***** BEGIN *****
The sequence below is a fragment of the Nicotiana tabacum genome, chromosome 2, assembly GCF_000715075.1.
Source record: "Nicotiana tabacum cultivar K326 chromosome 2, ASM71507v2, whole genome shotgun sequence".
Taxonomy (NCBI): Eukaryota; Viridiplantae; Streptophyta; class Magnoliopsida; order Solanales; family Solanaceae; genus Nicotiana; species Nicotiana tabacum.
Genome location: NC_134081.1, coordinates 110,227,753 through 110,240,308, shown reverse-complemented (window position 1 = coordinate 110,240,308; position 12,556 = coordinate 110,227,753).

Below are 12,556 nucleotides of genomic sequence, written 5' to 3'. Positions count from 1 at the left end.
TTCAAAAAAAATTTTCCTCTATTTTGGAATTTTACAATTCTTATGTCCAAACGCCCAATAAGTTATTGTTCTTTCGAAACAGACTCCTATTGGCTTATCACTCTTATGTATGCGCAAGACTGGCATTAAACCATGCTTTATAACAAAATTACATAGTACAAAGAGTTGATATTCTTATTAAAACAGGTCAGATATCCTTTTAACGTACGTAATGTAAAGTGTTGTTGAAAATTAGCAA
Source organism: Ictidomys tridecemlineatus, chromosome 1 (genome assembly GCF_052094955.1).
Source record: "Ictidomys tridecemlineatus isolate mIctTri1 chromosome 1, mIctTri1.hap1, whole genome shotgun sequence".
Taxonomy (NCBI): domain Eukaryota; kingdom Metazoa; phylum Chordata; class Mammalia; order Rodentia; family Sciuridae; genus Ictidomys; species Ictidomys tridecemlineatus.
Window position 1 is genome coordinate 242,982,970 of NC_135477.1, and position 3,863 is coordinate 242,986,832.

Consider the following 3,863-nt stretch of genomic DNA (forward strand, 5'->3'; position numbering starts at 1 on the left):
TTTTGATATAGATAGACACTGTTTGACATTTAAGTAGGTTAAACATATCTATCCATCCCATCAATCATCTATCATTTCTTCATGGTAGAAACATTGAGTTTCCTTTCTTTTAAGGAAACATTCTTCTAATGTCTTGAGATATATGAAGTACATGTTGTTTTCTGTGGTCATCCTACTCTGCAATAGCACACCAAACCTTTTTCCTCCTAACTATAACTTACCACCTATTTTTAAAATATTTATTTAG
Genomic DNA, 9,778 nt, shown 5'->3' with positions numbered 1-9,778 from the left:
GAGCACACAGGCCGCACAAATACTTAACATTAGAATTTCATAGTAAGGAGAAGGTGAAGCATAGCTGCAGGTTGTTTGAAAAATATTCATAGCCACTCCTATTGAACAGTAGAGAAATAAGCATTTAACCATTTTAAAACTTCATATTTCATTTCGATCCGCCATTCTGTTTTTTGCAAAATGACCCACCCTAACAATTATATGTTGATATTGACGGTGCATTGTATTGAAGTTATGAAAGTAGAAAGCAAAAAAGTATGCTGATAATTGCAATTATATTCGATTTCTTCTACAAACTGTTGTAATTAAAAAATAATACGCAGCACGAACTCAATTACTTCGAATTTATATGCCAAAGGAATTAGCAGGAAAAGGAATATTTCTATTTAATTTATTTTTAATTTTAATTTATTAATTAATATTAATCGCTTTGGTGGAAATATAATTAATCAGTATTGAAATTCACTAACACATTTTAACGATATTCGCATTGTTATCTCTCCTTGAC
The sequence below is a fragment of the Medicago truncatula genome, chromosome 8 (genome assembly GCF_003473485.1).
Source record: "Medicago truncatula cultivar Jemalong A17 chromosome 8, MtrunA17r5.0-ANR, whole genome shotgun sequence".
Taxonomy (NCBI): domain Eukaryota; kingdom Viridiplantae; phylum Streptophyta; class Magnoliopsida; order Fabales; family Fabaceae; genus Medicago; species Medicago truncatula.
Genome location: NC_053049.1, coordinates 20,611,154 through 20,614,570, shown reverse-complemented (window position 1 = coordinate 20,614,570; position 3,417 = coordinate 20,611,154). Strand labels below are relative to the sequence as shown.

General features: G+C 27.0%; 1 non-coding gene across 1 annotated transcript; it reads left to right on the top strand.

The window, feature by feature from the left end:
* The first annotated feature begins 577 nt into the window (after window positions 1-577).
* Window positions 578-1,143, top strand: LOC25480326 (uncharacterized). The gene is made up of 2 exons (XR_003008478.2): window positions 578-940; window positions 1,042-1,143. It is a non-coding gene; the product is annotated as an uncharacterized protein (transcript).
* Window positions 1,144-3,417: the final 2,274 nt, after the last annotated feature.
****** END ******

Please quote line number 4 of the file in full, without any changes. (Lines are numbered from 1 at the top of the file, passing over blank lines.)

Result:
Genome location: NC_134081.1, coordinates 110,227,753 through 110,240,308, shown reverse-complemented (window position 1 = coordinate 110,240,308; position 12,556 = coordinate 110,227,753).